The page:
The Complainant also contends that the use of the Disputed Domain Name demonstrates the Respondent’s intention to abusively benefit from the Complainant’s reputation and particularly from its CARREFOUR Trademark and from its social program for commercial gains, to phish personal data from Internet users or to install malware on users’ computer, that cannot be considered as a use in good faith.

B. Respondent

The Respondent did not reply to the Complainant’s contentions.

6. Discussion and Findings

Paragraph 4(a) of the Policy sets forth the following three elements which have to be met for the Panel by the Complainant:

(i) the Disputed Domain Name is identical or confusingly similar to a trademark or service mark in which the Complainant has rights; and

(ii) the Respondent has no rights or legitimate interests in respect of the Disputed Domain Name; and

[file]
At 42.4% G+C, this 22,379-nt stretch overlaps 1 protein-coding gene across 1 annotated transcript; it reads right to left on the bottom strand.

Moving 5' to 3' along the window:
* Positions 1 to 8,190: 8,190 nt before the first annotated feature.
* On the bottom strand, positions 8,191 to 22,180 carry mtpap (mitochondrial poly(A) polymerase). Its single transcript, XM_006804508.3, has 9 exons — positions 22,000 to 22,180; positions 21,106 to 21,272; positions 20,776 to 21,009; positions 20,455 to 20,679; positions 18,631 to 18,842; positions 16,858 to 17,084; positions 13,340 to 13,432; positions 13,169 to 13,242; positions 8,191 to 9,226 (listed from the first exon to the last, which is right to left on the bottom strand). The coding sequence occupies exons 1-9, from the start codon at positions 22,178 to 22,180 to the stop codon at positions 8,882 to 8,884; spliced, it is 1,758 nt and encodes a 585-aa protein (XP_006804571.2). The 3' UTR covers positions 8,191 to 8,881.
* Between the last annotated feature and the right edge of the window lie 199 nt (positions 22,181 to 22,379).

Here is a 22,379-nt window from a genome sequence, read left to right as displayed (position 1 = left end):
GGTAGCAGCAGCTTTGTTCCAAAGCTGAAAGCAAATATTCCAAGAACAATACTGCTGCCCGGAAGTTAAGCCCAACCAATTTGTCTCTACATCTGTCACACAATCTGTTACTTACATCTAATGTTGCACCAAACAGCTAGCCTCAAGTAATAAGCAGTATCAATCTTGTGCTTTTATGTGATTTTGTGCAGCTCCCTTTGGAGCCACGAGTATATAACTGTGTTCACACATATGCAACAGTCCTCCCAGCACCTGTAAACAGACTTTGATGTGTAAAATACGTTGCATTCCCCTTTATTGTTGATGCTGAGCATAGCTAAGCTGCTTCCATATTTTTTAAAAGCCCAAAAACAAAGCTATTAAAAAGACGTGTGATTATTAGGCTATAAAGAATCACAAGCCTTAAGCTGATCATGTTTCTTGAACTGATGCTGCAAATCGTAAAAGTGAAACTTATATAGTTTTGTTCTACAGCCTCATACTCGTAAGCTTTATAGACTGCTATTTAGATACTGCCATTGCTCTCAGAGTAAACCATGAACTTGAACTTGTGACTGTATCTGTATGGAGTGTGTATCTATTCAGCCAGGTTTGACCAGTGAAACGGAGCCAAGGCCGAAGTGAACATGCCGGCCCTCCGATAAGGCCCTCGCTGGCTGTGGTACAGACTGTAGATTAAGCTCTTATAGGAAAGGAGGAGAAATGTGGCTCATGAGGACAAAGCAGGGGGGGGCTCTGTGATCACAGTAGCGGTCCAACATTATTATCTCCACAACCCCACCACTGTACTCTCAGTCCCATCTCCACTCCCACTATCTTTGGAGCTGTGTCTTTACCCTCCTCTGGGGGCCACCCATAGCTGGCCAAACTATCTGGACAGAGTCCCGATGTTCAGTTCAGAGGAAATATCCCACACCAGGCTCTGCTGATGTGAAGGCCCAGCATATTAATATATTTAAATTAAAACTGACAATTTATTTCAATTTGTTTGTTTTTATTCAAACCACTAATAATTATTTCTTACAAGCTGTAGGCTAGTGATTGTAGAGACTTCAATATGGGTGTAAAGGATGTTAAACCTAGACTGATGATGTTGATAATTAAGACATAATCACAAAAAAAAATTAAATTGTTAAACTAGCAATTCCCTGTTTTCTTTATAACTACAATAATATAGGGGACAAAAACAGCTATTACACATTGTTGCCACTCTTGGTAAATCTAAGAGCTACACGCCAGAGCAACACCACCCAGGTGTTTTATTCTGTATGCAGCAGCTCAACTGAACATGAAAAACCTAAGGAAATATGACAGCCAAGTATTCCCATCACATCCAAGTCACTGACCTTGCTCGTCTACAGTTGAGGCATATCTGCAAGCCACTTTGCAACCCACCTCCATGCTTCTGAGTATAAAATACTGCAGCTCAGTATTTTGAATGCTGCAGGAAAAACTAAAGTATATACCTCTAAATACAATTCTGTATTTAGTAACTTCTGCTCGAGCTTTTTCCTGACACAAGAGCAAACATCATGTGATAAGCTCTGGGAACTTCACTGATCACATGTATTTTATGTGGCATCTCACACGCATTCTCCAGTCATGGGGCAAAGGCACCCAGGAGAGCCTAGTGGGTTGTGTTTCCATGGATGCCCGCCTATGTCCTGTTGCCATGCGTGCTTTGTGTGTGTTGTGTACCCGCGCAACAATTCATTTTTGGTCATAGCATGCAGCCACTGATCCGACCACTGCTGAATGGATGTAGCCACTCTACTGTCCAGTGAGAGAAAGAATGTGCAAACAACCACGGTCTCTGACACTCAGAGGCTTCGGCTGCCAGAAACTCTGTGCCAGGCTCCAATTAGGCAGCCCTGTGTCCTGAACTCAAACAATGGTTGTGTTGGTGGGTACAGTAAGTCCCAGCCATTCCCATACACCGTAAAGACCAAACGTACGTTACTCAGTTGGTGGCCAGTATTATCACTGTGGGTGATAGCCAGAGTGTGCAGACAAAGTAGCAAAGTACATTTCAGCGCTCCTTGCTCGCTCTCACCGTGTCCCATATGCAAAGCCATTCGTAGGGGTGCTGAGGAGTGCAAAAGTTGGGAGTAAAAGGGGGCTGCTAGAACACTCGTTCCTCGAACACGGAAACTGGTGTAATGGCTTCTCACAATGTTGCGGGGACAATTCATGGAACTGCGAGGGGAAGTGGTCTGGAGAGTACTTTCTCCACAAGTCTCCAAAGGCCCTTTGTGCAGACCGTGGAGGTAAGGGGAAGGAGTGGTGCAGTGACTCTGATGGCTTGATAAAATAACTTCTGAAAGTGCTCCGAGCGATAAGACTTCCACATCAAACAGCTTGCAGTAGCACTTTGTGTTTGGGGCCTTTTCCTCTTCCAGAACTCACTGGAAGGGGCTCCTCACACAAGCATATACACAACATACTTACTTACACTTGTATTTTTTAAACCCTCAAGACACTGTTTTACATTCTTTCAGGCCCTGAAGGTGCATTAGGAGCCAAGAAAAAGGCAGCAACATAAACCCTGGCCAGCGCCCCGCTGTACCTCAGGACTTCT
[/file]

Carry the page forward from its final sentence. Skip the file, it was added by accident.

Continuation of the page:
(iii) the Disputed Domain Name has been registered and is being used in bad faith.

The Complainant must prove in this administrative proceeding that each of the aforesaid three elements is present so as to have the Disputed Domain Name transferred to it, according to paragraph 4(a) of the Policy.

A. Identical or Confusingly Similar

The Complainant has established that it has rights in the CARREFOUR Trademark in view of various trademark registrations throughout the world and long use. Moreover, the Complainant’s CARREFOUR Trademark has been acknowledged as well-known by many previous UDRP panels, see. e.g. Carrefour v. Jean-Claude Bot / Albert Pierre, WIPO Case No. D2017-0969; Carrefour v. Milen Radumilo / United Privacy Corp, WIPO Case No. D2015-1851; Carrefour v. Karin Krueger, WIPO Case No. D2013-2002.